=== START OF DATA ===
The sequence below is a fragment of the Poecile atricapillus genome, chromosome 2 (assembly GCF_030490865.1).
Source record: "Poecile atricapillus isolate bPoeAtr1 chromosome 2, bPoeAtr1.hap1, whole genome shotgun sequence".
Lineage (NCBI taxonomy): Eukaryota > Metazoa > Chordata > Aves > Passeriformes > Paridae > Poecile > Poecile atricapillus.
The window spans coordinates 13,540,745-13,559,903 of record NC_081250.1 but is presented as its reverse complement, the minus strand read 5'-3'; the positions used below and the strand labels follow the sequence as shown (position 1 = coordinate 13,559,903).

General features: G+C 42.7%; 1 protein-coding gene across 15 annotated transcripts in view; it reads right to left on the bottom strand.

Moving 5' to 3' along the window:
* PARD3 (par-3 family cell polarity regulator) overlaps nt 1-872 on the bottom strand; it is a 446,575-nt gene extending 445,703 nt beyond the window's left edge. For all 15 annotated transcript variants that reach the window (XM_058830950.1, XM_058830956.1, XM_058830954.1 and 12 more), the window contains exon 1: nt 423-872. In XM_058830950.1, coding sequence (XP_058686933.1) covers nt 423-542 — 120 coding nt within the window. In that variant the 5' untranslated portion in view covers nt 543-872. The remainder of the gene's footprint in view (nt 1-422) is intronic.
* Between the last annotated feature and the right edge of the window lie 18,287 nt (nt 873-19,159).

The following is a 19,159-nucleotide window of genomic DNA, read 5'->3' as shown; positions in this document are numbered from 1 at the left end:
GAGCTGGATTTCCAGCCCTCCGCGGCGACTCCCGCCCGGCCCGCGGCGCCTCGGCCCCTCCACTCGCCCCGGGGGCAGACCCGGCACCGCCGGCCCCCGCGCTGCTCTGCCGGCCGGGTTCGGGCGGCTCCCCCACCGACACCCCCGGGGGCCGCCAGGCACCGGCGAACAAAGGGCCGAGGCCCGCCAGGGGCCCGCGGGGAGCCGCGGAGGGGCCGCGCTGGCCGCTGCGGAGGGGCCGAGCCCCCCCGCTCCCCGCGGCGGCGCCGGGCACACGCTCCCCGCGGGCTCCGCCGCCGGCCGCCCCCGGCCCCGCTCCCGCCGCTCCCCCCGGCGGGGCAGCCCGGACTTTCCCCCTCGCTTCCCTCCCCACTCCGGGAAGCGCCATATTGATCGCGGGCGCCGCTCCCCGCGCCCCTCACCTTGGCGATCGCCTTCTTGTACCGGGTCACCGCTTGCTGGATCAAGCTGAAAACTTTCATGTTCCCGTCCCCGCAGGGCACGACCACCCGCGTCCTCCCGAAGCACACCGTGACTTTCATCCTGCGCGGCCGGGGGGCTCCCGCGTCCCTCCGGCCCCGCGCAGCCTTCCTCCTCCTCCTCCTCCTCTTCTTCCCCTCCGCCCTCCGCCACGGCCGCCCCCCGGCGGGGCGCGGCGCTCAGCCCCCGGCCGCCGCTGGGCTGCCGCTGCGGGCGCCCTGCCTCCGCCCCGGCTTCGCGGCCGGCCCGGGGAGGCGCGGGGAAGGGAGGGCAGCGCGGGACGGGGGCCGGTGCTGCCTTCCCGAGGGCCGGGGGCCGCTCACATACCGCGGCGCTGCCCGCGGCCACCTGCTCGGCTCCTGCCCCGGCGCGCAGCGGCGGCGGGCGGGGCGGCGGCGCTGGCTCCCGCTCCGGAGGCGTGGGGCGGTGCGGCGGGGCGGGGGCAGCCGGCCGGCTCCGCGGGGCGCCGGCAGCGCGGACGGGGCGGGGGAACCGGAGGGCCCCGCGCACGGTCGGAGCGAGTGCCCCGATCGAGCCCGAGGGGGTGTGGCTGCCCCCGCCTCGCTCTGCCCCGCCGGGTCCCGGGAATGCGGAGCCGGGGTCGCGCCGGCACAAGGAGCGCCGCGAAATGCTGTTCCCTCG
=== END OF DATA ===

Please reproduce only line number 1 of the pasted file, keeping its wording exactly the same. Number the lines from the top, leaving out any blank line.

The sequence below is a fragment of the Poecile atricapillus genome, chromosome 2 (assembly GCF_030490865.1).